Carcinoembryonic antigen (CEA) is considered to be an embryonic antigen that is reexpressed in carcinomas. However, at the molecular level little is known about fetal forms of CEA. We have studied fetal liver, which was originally considered to contain CEA. A first-trimester cDNA library from fetal liver was screened with CEA-specific probes, and a dominant cDNA clone was identified and sequenced. This 1.7-kilobase cDNA codes for a complete protein of 426 amino acids, of which 34 constitute a leader peptide. Structurally, it can be divided into four immunoglobulin-like domains homologous to CEA (N-A1-A2-B2) and a hydrophobic tail (12 residues). The A and B domains each contain two cysteines; the N domain has none. The protein has seven potential sites for asparagine-linked glycosylation. It is a form of pregnancy-specific β1-glycoprotein (PSβG) but differs from other PSβG species at the C terminus. The N and A1 domains show 45% and 51% amino acid sequence identity with the corresponding domains of the three CEA family members whose sequences have been determined. Expression studies showed that the cDNA codes for a 72-kDa glycoprotein that reacts immunologically with antisera to CEA, biliary glycoprotein I, and PSβG. The 72-kDa glycoprotein was released from the transfected cells. At least six mRNA species were identified in human tissues by using this cDNA as a probe. Genomic DNA analysis with an N-domain-specific probe indicated that the number of genes is relatively small.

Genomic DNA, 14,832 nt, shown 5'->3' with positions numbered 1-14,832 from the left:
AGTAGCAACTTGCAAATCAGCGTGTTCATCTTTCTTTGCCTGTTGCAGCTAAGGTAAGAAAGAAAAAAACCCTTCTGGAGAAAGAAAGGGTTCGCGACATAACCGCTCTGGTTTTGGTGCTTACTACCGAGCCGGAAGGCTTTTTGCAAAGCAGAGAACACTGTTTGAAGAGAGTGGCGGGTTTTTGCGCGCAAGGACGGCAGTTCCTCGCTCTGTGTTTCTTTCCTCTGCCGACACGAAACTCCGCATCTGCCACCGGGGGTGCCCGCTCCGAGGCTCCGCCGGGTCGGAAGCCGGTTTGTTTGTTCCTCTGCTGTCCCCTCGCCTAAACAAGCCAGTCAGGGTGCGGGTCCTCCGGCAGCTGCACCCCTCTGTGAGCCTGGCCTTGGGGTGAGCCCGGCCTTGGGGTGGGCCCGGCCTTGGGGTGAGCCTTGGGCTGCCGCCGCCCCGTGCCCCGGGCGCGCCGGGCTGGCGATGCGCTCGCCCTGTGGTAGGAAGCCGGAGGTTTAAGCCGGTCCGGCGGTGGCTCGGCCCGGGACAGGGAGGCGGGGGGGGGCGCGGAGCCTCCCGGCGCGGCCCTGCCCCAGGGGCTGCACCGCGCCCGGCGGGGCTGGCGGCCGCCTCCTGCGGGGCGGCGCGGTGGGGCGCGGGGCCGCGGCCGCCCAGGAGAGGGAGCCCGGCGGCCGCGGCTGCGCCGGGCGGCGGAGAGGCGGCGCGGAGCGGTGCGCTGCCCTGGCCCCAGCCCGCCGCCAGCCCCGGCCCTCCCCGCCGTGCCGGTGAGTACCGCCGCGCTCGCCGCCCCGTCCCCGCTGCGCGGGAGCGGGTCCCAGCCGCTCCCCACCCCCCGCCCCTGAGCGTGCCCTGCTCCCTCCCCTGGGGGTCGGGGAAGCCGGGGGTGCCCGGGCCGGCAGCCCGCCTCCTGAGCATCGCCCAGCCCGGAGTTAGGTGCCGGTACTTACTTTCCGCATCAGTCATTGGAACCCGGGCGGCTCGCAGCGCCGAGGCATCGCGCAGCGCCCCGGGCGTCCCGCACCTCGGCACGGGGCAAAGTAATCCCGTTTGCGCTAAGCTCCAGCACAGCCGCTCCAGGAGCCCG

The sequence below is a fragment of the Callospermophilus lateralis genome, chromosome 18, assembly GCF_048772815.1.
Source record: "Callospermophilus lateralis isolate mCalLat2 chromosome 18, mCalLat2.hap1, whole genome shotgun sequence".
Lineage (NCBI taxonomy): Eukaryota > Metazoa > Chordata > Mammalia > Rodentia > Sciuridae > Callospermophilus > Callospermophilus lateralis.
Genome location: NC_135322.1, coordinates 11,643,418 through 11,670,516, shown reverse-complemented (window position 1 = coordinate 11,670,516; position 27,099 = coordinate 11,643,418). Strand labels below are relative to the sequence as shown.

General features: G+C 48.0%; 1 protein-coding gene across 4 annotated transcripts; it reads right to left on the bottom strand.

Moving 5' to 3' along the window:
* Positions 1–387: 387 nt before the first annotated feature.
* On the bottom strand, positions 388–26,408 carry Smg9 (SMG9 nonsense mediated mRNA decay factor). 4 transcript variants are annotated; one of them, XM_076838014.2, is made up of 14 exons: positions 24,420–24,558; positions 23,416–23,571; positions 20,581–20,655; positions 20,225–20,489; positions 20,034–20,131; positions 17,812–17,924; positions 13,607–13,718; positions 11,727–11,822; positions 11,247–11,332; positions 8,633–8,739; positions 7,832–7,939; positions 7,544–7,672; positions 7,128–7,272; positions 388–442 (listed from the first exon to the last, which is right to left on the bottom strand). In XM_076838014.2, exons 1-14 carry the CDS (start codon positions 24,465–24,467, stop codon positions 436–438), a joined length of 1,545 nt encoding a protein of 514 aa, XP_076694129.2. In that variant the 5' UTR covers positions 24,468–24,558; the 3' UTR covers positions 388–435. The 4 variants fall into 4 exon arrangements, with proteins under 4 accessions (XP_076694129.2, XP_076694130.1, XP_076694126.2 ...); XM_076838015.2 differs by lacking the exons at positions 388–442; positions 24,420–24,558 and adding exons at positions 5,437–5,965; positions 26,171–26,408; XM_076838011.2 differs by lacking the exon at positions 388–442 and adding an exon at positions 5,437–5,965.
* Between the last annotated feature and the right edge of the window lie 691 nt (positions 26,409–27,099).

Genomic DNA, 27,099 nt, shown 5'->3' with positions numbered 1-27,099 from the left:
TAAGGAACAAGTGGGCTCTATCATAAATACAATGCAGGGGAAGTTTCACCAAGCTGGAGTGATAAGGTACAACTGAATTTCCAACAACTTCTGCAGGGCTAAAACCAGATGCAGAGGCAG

|Original language||English (US)|
|Number of pages||5|
|Journal||Proceedings of the National Academy of Sciences of the United States of America|
|State||Published - Jan 1 1989|
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